Nathan Myhrvold, author of “Modernist Cuisine: The Art and Science of Cooking”, believes that red wine can be improved by putting it in the blender for 30-60 seconds on the highest setting. I read about Myhrvold’s claim on www.wine-searcher.com. Editorial staff at Wine Searcher put his belief to the test with two relatively inexpensive reds from Australia and South Africa. In both cases the blended wines performed worst in a blind tasting.
Since the Romans and ancient Greeks started making and writing about wine the greatest wines have always been sweet. It’s easy to understand why. Pull the cork on a Vinoptima 2007 Noble Gewürztraminer and you’ll discover a sort of wine essence that continues to deliver wave upon wave of exotic flavours long after it is opened. I shared the leftover tasting wine with some friends and didn’t bother to replace the cork on the small amount left in the bottle. When I came into my tasting room the following day the air was heavy with the wine’s sultry scent.
Getting a bit sick of winter? Cold, wet weather wearing you down? Don’t despair, there are a number of effective tonics you can take to beat the chilly season.
Cheese is one of the most wine-friendly foods on the planet. Parmesan is the only cheese that makes every wine taste better – the rest are slightly fussier. Choose a high-fat cheese such as double-cream brie to tame big, tannic reds like Cabernet Sauvignon or a tangy blue to flatter the luscious, honeyed flavours of a botrytis-affected sticky.
Great sweet wines are sometimes referred to as “nectar of the Gods”. While the Gods may indeed have the good taste to sup these wines on a regular basis I prefer to think of them as a miracle of nature.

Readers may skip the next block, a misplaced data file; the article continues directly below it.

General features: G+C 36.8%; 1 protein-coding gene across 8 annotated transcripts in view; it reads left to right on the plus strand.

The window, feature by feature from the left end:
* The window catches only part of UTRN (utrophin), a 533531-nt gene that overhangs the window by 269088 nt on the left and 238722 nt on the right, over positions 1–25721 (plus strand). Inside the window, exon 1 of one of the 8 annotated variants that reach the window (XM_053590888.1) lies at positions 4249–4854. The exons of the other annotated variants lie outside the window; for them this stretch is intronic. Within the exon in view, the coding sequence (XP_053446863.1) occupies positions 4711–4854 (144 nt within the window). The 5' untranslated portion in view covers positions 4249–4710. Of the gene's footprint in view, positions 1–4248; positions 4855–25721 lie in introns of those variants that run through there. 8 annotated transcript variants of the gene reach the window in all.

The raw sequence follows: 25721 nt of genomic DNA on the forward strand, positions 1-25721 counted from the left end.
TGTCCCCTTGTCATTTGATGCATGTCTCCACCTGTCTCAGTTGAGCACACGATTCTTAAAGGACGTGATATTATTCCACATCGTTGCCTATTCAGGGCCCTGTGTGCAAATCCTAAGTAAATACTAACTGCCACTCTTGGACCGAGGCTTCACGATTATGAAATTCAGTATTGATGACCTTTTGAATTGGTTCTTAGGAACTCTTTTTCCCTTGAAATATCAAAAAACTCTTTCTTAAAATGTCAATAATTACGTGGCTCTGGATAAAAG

Your wine pages this month feature sherry, and include photos you took on a trip to Spain. One of these is a lovely photo of an elderly man sleeping with a bottle of sherry sitting beside him. Is there a story behind this photo that you could share with us?
There’s something magical about great sweet wines. I’m not talking about your run-of-the-mill, sugary, supermarket specials but the hand-made heavyweights in half-bottles that will set you back at least $30. That may seem like a lot of money for a syrupy 375mls but I suspect few winemakers make a profit on their stickies.
If you’re reading this you probably like Riesling. I hope that my tasting of 172 wines and the list of winners below (check out my website www.bobswinereviews.com for a complete list with comments) will help you discover even greater Rieslings. If you know anyone who doesn’t like Riesling insist they read this article. I want to help them discover the delights of the world’s greatest white grape variety.
Once a year I review sweet wines. It is the favourite date in my tasting calendar. Sweet wines encompass such a fascinating range of styles that I guarantee there’ll be something for everyone in my list of top wines.
What is Port? The simple answer is a sweet, fortified red wine. However since Brussel’s bureaucrats meddled with European law only the sweet fortified red wine of Portugal can be labelled as port.